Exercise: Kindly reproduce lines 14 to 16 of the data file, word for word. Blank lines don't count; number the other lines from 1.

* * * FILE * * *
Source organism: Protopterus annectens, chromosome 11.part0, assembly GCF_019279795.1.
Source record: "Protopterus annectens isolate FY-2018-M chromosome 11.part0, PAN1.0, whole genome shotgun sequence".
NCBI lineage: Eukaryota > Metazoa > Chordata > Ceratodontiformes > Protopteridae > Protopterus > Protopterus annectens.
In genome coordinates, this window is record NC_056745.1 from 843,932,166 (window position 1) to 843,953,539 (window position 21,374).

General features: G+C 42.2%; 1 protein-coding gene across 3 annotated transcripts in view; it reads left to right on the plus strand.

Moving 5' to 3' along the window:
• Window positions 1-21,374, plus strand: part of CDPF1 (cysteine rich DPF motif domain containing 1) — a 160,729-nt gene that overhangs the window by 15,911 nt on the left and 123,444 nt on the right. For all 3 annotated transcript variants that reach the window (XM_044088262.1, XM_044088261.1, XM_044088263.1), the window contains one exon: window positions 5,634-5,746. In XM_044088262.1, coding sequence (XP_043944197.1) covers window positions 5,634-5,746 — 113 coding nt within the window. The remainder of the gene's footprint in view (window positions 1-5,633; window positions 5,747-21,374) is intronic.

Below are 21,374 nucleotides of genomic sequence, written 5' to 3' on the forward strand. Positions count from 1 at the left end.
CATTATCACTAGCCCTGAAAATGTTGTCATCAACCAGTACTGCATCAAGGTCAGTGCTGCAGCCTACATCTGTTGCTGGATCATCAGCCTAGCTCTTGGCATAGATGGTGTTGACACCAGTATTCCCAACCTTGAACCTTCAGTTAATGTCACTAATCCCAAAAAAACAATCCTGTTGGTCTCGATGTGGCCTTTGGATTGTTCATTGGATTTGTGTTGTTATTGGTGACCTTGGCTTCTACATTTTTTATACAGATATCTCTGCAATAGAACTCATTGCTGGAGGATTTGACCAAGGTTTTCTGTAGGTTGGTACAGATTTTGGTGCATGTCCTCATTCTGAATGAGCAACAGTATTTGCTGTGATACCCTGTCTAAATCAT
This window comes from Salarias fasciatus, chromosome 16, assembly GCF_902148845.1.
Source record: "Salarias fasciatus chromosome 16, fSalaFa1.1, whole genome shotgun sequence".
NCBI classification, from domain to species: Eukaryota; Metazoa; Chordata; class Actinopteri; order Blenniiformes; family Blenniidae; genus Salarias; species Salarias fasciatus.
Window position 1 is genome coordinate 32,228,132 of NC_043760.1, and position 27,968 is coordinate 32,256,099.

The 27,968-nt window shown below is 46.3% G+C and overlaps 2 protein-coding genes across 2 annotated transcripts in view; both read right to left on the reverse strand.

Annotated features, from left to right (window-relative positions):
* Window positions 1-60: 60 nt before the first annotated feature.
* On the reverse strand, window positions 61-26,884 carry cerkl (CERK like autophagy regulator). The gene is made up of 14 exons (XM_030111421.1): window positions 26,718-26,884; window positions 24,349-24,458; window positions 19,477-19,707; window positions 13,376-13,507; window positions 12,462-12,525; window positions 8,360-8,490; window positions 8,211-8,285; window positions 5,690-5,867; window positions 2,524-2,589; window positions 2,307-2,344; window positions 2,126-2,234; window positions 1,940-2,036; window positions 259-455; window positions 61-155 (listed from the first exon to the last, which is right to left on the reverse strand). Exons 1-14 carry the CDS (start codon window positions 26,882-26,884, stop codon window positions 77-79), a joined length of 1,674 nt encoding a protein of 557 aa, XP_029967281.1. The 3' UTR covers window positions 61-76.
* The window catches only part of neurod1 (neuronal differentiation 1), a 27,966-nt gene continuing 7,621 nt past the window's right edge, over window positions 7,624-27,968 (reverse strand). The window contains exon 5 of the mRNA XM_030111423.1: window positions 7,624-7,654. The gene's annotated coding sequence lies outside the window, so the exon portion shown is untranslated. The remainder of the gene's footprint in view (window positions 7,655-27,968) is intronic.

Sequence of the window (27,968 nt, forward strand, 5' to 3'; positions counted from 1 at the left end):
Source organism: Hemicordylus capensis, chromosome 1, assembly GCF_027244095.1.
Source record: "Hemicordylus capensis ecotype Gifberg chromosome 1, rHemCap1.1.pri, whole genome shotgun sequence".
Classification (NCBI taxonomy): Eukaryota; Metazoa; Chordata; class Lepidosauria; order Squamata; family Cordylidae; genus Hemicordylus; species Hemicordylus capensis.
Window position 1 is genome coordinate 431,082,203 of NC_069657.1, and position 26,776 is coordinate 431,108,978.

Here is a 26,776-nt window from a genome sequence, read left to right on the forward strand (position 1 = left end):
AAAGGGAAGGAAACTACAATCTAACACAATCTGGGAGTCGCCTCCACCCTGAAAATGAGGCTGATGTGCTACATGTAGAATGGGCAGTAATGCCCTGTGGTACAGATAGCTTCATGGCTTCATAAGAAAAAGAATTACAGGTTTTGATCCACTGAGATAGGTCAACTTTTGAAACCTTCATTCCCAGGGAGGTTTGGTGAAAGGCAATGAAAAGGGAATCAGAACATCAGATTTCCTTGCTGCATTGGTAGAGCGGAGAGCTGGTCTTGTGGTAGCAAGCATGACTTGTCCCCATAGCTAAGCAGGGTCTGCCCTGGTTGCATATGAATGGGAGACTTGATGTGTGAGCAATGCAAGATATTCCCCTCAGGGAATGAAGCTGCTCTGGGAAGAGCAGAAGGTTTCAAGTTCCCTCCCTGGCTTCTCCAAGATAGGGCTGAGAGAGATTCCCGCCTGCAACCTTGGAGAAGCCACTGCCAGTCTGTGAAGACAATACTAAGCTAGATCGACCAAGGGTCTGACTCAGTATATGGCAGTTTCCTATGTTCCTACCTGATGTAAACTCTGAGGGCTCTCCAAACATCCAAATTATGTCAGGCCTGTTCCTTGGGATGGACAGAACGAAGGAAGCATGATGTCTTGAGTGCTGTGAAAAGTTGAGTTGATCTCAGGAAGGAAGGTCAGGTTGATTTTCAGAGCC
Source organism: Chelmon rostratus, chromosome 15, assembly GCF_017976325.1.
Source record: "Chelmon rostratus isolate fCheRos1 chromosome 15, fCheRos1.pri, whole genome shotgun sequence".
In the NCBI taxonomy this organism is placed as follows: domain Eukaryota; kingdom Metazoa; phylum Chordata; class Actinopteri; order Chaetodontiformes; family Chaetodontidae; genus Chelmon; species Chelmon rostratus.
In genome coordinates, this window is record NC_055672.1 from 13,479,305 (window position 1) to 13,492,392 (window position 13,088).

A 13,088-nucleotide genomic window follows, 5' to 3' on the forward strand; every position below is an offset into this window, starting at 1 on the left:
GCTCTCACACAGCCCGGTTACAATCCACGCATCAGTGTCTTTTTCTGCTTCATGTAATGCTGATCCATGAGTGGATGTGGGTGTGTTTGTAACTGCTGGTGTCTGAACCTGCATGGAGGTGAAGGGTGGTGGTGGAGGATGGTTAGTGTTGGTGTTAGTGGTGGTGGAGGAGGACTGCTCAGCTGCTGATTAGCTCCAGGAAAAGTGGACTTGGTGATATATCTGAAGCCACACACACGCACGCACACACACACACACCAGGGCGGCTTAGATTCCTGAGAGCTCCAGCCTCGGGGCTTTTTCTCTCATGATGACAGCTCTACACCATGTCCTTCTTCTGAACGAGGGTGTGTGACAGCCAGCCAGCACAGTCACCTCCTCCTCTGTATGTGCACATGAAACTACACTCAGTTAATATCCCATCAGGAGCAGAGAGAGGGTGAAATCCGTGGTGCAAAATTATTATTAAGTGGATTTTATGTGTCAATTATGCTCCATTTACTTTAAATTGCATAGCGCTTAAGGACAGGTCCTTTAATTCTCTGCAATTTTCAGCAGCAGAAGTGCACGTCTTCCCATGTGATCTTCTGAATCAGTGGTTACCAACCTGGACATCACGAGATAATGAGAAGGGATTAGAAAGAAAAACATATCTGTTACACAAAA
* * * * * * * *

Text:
The 27,968-nt window shown below is 46.3% G+C and overlaps 2 protein-coding genes across 2 annotated transcripts in view; both read right to left on the reverse strand.

Annotated features, from left to right (window-relative positions):
* Window positions 1-60: 60 nt before the first annotated feature.